The migration phenomenon, as it is currently perceived and politically managed, in Europe, in particular, certainly seems to challenge the so-called liberal societies...
As such, it would be legitimate to question ourselves about the exercise of the "freedom" which Europe claims to enjoy and promote.
Indeed, the arrival, in "one’s homeland", in a "protected" territory, of another person characterised as a "migrant", and seen, most of the time, as a "foreign body", raises at best an empathetic curiosity, at worse a rejection.
How, then, should we look at this society which claims to be "freely democratic" but where, precisely, the freedom that is considered vital is regularly denied to the newcomer? How can so-called free men let fear of this other person appear in the very exercise of an ultimately free action: an exile? Who more than this other person represents freedom and its real exercise?
Is freedom exercised more by the one who stays or by the one who comes? When it is exercised, freedom is faced with hospitality.
In the Josefa way where all of us are recognised as “migrants”, and not only some of us whom we call “migrants”, the question of learning to be free, or even of the legitimacy of freedom, is raised very simply, for each one of us, in our uniqueness; like a mirror effect between us all.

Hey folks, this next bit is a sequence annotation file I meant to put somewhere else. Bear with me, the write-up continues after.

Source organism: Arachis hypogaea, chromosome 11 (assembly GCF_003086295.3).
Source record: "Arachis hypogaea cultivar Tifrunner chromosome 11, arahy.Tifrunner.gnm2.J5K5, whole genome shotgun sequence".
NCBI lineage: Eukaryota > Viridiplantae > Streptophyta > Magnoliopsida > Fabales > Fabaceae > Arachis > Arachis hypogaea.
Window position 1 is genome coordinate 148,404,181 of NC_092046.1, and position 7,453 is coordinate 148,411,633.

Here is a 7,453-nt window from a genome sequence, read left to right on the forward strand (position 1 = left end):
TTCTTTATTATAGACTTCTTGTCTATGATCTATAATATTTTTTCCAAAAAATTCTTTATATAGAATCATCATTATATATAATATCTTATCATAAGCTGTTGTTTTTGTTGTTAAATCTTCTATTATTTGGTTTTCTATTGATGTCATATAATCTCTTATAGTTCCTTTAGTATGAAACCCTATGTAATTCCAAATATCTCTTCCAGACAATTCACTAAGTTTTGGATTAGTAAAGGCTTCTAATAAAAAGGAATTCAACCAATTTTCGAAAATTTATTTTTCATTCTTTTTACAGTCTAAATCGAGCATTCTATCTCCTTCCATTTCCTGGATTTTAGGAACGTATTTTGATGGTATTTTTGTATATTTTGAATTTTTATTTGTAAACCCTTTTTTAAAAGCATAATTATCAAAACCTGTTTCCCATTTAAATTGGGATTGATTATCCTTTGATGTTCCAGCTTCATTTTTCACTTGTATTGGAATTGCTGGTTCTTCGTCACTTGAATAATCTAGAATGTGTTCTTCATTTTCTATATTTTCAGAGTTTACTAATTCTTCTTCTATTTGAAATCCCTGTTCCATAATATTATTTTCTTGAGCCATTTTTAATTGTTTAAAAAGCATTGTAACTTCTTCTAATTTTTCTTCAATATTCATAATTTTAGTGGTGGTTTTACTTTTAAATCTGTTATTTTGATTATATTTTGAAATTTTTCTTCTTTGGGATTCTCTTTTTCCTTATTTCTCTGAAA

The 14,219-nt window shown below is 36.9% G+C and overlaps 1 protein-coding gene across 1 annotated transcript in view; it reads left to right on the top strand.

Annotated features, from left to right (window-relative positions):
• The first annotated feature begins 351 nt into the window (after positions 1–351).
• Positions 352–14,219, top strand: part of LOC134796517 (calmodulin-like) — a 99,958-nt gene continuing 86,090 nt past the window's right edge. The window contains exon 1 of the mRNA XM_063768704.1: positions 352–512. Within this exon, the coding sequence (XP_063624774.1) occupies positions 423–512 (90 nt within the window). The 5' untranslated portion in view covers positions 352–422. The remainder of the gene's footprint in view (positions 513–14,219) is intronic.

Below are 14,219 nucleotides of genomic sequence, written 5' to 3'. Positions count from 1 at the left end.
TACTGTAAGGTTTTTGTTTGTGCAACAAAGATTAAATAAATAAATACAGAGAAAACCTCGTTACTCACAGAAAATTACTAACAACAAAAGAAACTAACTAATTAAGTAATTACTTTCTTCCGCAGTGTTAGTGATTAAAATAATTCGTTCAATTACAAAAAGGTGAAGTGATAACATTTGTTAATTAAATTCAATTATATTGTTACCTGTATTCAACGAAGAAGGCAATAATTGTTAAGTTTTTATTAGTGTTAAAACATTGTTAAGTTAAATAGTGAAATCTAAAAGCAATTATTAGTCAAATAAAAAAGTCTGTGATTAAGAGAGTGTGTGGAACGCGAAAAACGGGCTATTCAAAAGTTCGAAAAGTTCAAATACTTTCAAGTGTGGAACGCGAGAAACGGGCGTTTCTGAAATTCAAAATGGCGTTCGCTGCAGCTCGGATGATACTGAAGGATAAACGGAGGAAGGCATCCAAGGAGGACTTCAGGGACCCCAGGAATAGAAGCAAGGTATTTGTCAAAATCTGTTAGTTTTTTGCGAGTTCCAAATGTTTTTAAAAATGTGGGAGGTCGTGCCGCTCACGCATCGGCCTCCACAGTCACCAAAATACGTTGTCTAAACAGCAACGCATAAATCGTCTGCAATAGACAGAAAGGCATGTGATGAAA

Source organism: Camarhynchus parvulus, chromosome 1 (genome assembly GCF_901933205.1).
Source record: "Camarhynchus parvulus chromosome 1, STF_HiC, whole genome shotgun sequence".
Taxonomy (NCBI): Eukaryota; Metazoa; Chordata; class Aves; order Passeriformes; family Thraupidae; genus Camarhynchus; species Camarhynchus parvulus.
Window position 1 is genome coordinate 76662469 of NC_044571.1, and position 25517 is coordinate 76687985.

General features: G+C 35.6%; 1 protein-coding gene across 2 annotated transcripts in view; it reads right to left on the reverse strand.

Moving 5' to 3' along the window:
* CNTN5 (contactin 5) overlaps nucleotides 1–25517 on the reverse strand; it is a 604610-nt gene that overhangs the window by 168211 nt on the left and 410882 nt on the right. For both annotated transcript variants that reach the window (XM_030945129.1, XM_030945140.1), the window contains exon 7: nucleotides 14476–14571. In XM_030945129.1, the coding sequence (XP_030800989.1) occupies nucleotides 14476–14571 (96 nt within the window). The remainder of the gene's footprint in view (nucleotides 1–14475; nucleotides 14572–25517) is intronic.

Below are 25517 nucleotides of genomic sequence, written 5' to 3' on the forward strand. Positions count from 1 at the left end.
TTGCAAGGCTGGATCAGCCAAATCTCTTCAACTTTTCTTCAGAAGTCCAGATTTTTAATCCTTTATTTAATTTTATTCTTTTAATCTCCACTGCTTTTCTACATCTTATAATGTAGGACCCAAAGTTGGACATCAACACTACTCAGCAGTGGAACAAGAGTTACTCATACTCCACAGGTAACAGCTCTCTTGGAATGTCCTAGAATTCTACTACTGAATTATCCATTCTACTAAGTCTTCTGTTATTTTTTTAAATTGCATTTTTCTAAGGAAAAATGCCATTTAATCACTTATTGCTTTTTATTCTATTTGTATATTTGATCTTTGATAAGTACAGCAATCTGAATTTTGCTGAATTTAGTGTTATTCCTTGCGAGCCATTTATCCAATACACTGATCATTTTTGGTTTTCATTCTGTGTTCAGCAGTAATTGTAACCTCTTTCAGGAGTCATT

In fact, the fear of the freedom of some (who claim to be free) appears in reality to reveal their fear of the freedom exercised by others (who are said, paradoxically, to be forced into exile).
Here, our migrations collide in the (real or symbolic) perception of freedom in its historical expression. Freedom really appears to be a Common Good and not merely an "idolized paradigm".
Let us dare to take a migrant look at our freedoms, which are nourished by one another, in order to deconstruct them and to rebuild them without fear.